Oncology nurses are often the first to know when a patient is suffering from OM. Patients may share their symptoms while in the clinic or contact the triage nurse with OM symptoms. Oncology providers may also rely on their nursing colleagues to make suggestions for patient management based on a patient’s symptom burden. For patients with refractory OM, nurses may consider suggesting MB as an option for pain control.

Nurses can also advise patients on potential side effects of MB therapy. Patients should be warned that, as the name implies, MB will cause the mouth to be temporarily stained blue. Some patients may also experience an oral burning sensation while using methylene blue, particularly during the first treatment.3

This study demonstrates that MB could be a promising breakthrough in pain relief for patients with head and neck cancer undergoing radiation therapy. The encouraging outcomes, including significant pain reduction and improved oral function, underscore the potential of MB as a valuable addition to existing treatment modalities.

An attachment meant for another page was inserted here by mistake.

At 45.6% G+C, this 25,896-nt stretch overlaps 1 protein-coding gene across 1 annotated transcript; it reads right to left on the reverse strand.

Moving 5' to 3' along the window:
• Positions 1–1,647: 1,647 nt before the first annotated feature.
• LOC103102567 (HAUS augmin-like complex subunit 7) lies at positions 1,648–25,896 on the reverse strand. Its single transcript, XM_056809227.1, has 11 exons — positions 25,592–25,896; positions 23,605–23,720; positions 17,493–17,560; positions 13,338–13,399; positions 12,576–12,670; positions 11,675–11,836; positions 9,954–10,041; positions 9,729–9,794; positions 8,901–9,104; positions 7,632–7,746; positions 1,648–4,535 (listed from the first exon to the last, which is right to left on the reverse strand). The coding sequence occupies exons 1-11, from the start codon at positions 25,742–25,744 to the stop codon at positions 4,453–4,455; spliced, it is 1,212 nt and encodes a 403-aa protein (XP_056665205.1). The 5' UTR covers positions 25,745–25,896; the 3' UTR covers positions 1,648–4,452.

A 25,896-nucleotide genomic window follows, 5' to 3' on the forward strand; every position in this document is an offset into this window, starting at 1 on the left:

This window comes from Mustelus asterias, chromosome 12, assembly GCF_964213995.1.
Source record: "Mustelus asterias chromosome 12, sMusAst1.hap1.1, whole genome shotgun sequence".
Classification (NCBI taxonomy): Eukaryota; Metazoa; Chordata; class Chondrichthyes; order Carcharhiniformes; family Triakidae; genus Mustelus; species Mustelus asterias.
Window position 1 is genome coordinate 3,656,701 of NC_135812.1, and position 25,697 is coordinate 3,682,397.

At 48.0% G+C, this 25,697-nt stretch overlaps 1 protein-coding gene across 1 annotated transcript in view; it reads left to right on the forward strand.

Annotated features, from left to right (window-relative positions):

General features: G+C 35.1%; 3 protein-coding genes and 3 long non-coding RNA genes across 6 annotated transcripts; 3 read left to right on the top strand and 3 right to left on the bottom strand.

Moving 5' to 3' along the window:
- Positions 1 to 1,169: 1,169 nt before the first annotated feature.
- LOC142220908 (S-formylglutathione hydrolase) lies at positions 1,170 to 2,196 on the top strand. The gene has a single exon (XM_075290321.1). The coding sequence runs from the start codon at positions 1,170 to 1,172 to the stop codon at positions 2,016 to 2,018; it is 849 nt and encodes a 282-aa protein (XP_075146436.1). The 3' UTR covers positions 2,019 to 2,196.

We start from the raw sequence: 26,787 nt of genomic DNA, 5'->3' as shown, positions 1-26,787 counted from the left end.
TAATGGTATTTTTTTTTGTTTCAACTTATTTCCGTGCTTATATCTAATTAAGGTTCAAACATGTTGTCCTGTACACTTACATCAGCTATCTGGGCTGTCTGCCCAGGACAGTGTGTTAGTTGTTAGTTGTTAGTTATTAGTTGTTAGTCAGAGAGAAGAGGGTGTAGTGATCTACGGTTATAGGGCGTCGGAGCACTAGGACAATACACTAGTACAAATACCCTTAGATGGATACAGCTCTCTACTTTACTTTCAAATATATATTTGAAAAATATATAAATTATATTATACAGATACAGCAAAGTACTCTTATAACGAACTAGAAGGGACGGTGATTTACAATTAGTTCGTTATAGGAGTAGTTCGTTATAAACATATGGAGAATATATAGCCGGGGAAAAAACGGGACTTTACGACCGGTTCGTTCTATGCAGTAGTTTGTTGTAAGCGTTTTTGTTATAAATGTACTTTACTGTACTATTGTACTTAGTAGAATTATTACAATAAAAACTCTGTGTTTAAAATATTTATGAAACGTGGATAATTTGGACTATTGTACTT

1. Lalla RV, Brennan MT, Gordon SM, Sonis ST, Rosenthal DI, Keefe DM. Oral mucositis due to high-dose chemotherapy and/or head and neck radiation therapy. J Natl Cancer Inst Monogr. 2019;2019(53):lgz011. doi:10.1093/jncimonographs/lgz011
  2. Brown TJ, Gupta A. Management of cancer therapy-associated oral mucositis. JCO Oncol Pract. 2020;16(3):103-109. doi:10.1200/JOP.19.00652
  3. Roldan CJ, Rosenthal DI, Koyyalagunta D, Feng L, Warner K. Methylene blue for the treatment of radiation-induced oral mucositis during head and neck cancer treatment: an uncontrolled cohort. Cancers (Basel). 2023;15(15):3994. doi:10.3390/cancers15153994